With regard to general proposals, shareholders of public companies can also request that candidates are included in the ballot if their shareholding surpasses certain thresholds of the total capital provided by the CVM rule, which for the inclusion of candidates only is based on a reduced shareholding threshold of 2.5 per cent to 0.5 per cent depending on the size of the total capital of the company, which is about half of the amounts requested for the inclusion of general proposals in the ballot. To initiate a proxy fight, any shareholder holding at least 0.5 per cent of the share capital may request a list of the addresses of all shareholders. The company cannot charge the shareholder any fees for providing such information. However, if the shareholder wants to start a proxy fight based on such a list and the company does not present a proxy public request, the shareholder must bear the costs of the proxy public request.
May shareholders call a special shareholders’ meeting? What are the requirements? May shareholders act by written consent in lieu of a meeting?
The board of directors must call the shareholders’ meeting. Otherwise it is incumbent upon the board of officers. Nevertheless, any shareholder may call a shareholders’ meeting if the managers delay the call for more than 60 days of the term provided by the law or by the company’s by-laws.
Shareholders owning at least 5 per cent of the voting capital of the company may call a shareholders’ meeting when managers delay the call for more than eight days after they received a notice with justified request for a shareholders’ meeting from such shareholders. Such notice shall include the list of proposals to be included in the agenda. If the managers delay the call of a shareholders’ meeting to setup a board of supervisors for more than eight days, shareholders owning at least 5 per cent of the voting capital of the company may call a shareholders’ meeting.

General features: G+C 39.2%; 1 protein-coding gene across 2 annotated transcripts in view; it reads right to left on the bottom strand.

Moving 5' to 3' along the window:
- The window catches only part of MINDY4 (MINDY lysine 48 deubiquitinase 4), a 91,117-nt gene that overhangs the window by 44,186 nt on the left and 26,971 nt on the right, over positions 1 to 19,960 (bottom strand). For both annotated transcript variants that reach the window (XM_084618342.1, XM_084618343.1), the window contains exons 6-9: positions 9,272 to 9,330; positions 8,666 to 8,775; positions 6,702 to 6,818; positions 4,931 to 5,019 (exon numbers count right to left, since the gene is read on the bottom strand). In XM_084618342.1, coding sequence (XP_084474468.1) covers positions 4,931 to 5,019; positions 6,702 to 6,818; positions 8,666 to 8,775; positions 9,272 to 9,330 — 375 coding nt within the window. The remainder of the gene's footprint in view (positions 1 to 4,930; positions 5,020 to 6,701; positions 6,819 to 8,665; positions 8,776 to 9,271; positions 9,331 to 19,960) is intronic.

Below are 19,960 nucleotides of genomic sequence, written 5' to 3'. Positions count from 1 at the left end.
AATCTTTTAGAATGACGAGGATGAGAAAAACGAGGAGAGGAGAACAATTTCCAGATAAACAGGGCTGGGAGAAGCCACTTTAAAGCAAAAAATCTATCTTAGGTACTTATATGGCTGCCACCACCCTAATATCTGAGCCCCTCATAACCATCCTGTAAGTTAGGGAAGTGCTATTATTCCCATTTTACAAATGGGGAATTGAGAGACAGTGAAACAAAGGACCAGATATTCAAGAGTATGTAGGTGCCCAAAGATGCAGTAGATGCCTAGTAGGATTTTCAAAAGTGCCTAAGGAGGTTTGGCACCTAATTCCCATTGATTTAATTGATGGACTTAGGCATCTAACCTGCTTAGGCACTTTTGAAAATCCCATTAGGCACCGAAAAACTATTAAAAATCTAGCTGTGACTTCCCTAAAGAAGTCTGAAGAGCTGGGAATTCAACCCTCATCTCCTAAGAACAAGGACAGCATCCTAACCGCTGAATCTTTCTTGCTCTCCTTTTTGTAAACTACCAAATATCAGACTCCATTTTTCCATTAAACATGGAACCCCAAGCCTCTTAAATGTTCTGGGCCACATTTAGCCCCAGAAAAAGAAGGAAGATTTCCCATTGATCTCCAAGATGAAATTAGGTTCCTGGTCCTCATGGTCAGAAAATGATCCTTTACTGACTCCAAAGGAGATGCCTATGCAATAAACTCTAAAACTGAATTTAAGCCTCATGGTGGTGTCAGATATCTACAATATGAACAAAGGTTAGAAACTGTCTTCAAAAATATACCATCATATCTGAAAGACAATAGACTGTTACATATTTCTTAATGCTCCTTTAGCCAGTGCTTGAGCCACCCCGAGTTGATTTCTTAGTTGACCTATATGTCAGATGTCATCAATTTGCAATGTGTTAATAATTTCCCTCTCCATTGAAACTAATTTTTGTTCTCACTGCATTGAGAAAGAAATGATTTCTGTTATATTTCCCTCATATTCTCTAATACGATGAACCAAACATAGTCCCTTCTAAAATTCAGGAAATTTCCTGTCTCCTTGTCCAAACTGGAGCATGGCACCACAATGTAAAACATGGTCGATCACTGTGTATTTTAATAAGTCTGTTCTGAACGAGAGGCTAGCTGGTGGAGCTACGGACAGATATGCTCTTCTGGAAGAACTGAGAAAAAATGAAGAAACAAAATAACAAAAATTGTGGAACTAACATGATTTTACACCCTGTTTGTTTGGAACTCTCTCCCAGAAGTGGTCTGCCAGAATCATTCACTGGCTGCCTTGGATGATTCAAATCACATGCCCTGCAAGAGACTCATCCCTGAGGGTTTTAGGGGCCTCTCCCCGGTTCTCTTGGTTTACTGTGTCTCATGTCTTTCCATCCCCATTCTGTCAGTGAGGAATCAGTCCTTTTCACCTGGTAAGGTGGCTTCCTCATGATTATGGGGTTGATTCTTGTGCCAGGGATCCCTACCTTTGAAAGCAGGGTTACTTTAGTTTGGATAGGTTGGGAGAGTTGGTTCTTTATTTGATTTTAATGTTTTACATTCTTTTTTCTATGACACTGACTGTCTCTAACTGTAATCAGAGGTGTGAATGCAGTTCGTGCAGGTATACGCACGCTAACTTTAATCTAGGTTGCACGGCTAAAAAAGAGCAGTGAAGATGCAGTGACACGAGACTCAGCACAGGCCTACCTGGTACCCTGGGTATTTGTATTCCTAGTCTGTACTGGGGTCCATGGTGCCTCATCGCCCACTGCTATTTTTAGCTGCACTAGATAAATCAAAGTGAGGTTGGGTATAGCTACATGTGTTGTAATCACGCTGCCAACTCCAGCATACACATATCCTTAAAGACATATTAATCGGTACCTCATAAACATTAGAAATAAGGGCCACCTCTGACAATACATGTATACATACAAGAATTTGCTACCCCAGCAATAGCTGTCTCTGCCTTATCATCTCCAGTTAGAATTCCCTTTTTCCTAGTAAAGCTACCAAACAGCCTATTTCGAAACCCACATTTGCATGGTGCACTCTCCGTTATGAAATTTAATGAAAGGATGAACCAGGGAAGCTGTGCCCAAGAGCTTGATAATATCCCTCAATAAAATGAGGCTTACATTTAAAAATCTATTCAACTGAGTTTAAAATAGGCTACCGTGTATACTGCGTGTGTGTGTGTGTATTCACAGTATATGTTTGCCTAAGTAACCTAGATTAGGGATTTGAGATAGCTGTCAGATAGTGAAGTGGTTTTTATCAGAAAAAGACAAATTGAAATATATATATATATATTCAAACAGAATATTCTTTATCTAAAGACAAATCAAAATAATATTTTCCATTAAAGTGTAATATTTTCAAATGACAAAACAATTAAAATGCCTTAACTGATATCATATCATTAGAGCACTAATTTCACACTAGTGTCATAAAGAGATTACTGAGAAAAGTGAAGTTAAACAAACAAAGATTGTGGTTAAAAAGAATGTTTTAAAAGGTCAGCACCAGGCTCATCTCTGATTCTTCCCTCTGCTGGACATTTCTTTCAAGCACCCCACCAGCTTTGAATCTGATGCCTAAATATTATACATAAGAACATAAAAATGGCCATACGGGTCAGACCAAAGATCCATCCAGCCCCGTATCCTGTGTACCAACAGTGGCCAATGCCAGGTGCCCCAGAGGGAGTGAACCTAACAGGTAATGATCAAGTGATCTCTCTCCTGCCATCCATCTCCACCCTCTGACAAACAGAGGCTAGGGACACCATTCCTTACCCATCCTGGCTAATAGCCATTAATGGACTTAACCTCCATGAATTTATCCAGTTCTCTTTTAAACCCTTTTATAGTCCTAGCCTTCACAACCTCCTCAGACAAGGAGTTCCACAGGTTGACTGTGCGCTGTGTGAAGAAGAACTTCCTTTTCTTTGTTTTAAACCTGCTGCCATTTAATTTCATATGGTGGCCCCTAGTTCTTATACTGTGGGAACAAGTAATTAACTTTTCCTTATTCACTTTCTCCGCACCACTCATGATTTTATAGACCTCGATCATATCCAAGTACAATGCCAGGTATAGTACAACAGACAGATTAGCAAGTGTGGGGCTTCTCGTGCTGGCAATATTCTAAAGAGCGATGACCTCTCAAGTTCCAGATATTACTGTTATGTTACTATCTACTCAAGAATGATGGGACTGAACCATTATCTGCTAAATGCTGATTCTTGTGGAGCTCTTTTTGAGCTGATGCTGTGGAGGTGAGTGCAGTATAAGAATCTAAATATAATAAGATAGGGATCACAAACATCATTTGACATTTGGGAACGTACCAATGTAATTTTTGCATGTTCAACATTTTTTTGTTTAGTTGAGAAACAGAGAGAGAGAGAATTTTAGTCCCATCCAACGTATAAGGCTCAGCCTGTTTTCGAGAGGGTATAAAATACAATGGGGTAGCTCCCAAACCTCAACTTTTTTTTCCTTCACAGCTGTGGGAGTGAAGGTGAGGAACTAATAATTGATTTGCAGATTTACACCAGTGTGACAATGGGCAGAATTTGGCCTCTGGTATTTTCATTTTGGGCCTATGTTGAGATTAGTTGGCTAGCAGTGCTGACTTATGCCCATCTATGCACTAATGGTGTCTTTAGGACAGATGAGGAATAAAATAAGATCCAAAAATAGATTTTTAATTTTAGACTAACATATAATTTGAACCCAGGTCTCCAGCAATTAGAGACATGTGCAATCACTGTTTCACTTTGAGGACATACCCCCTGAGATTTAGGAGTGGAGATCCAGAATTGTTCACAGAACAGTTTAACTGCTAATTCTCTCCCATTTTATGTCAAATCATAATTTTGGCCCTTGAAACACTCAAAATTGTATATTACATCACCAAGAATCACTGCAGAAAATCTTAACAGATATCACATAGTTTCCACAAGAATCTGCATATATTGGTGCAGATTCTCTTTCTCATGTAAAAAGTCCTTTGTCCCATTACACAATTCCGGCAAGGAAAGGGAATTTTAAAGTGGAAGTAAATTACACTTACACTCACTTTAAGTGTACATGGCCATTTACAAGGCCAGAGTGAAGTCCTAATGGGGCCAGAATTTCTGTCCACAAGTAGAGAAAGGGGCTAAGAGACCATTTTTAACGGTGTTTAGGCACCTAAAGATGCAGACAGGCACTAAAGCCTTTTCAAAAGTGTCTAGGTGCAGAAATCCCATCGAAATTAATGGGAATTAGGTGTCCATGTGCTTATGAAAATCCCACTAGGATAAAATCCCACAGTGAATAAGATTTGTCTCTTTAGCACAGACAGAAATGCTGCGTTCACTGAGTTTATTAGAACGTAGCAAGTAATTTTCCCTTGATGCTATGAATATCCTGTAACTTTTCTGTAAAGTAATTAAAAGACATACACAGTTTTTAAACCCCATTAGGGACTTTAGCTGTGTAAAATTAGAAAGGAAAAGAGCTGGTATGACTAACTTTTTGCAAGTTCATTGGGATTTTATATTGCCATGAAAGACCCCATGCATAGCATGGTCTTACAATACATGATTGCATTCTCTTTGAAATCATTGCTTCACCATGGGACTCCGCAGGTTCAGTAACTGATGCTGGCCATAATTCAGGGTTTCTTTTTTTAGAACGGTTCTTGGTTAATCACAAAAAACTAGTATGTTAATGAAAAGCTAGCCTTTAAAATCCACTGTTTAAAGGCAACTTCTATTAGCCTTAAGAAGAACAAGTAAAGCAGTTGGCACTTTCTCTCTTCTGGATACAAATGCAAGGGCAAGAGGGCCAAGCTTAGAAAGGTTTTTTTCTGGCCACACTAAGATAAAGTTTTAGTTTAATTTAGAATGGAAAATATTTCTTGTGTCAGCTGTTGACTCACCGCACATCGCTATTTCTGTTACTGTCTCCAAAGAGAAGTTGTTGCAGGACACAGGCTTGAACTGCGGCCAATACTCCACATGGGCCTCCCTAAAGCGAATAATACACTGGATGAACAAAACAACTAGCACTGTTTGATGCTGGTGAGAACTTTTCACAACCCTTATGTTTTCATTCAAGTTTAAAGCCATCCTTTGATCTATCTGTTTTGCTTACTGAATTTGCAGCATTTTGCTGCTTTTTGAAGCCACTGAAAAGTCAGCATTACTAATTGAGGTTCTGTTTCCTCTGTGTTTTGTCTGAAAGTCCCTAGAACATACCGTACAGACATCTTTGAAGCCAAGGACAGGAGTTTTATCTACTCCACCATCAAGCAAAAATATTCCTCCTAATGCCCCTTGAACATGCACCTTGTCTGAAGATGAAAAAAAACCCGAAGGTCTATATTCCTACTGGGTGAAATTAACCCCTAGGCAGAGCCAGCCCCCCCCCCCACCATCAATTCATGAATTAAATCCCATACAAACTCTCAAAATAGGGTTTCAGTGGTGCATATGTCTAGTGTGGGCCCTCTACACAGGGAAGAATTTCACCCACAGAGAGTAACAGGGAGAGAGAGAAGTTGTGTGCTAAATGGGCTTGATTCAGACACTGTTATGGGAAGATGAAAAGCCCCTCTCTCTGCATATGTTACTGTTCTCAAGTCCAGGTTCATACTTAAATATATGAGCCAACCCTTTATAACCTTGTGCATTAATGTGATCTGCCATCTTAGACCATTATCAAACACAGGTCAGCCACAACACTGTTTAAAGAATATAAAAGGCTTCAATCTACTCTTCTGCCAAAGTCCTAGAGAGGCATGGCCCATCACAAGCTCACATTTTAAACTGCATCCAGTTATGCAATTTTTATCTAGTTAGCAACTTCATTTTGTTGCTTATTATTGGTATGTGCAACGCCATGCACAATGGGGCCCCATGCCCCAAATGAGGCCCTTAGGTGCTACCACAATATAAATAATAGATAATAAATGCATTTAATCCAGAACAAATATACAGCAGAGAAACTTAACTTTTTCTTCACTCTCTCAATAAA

Shareholders may not act by written consent, except where:
- all shareholders participate through the remote voting system in the public companies that adopt the remote voting system as regulated by CVM; or
- it is possible to gather the consent from shareholders representing 100 per cent of the voting capital of the company, with or without unanimous resolutions, what is more common in private companies.
What are the main types of litigation shareholders in your jurisdiction may initiate against corporations and directors? May shareholders bring derivative actions on behalf of the corporation or class actions on behalf of all shareholders? Are there methods of obtaining access to company information?
Brazilian law provides judicial remedies such as:
- action to hold the company responsible for losses caused to stakeholders, including shareholders, by irregularities in the company’s registers and books; and
- action to compel the company to show its registries, books and records.
Derivative actions against managers by the company depend on prior approval by the shareholders’ meeting. If the company does not file the lawsuit against the managers within three months as of the approval by the shareholders’ meeting, any shareholder can file such lawsuit in the name of the company. If the shareholders’ meeting does not approve the filing of a lawsuit against the managers, shareholders representing at least 5 per cent of the share capital may file a derivative suit. In addition, controlling shareholders may be liable for abuse of power or conflict of interest.
A widespread way of litigation is filing requests for the CVM to decide at the administrative level on breach of legal and regulatory provisions and regulations by managers and controlling shareholders of public companies. In Brazil, class actions may be filed by the CVM and the public prosecutor office to protect investors in the securities markets, including minority shareholders.
Class actions brought by minority shareholders are uncommon in Brazil. Prosecutor offices can file class actions on behalf of shareholders to obtain indemnification for damages resulting from capital markets investments. However, there has been no record of any successful class action and none of the several prosecutor offices have been engaged on such litigation.